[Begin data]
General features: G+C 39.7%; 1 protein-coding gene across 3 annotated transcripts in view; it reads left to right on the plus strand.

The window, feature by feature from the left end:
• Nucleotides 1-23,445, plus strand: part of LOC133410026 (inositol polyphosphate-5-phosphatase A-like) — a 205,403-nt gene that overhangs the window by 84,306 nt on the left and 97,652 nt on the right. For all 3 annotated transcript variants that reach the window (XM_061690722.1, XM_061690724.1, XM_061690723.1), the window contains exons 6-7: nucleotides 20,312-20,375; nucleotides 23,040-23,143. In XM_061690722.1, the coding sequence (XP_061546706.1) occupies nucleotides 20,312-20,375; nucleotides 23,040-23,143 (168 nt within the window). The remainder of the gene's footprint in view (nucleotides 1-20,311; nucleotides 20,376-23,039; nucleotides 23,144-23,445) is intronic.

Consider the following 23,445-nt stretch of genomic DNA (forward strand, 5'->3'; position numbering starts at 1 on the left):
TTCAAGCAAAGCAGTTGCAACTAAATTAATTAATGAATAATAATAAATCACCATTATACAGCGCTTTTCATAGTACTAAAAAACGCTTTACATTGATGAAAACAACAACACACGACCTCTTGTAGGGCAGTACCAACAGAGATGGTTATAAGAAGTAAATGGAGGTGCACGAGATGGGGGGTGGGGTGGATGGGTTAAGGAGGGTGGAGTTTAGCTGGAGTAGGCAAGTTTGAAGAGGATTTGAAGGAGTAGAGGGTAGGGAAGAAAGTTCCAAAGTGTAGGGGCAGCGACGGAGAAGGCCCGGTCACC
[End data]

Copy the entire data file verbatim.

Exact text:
General features: G+C 39.7%; 1 protein-coding gene across 3 annotated transcripts in view; it reads left to right on the plus strand.

The window, feature by feature from the left end:
• Nucleotides 1-23,445, plus strand: part of LOC133410026 (inositol polyphosphate-5-phosphatase A-like) — a 205,403-nt gene that overhangs the window by 84,306 nt on the left and 97,652 nt on the right. For all 3 annotated transcript variants that reach the window (XM_061690722.1, XM_061690724.1, XM_061690723.1), the window contains exons 6-7: nucleotides 20,312-20,375; nucleotides 23,040-23,143. In XM_061690722.1, the coding sequence (XP_061546706.1) occupies nucleotides 20,312-20,375; nucleotides 23,040-23,143 (168 nt within the window). The remainder of the gene's footprint in view (nucleotides 1-20,311; nucleotides 20,376-23,039; nucleotides 23,144-23,445) is intronic.

Consider the following 23,445-nt stretch of genomic DNA (forward strand, 5'->3'; position numbering starts at 1 on the left):
TTCAAGCAAAGCAGTTGCAACTAAATTAATTAATGAATAATAATAAATCACCATTATACAGCGCTTTTCATAGTACTAAAAAACGCTTTACATTGATGAAAACAACAACACACGACCTCTTGTAGGGCAGTACCAACAGAGATGGTTATAAGAAGTAAATGGAGGTGCACGAGATGGGGGGTGGGGTGGATGGGTTAAGGAGGGTGGAGTTTAGCTGGAGTAGGCAAGTTTGAAGAGGATTTGAAGGAGTAGAGGGTAGGGAAGAAAGTTCCAAAGTGTAGGGGCAGCGACGGAGAAGGCCCGGTCACC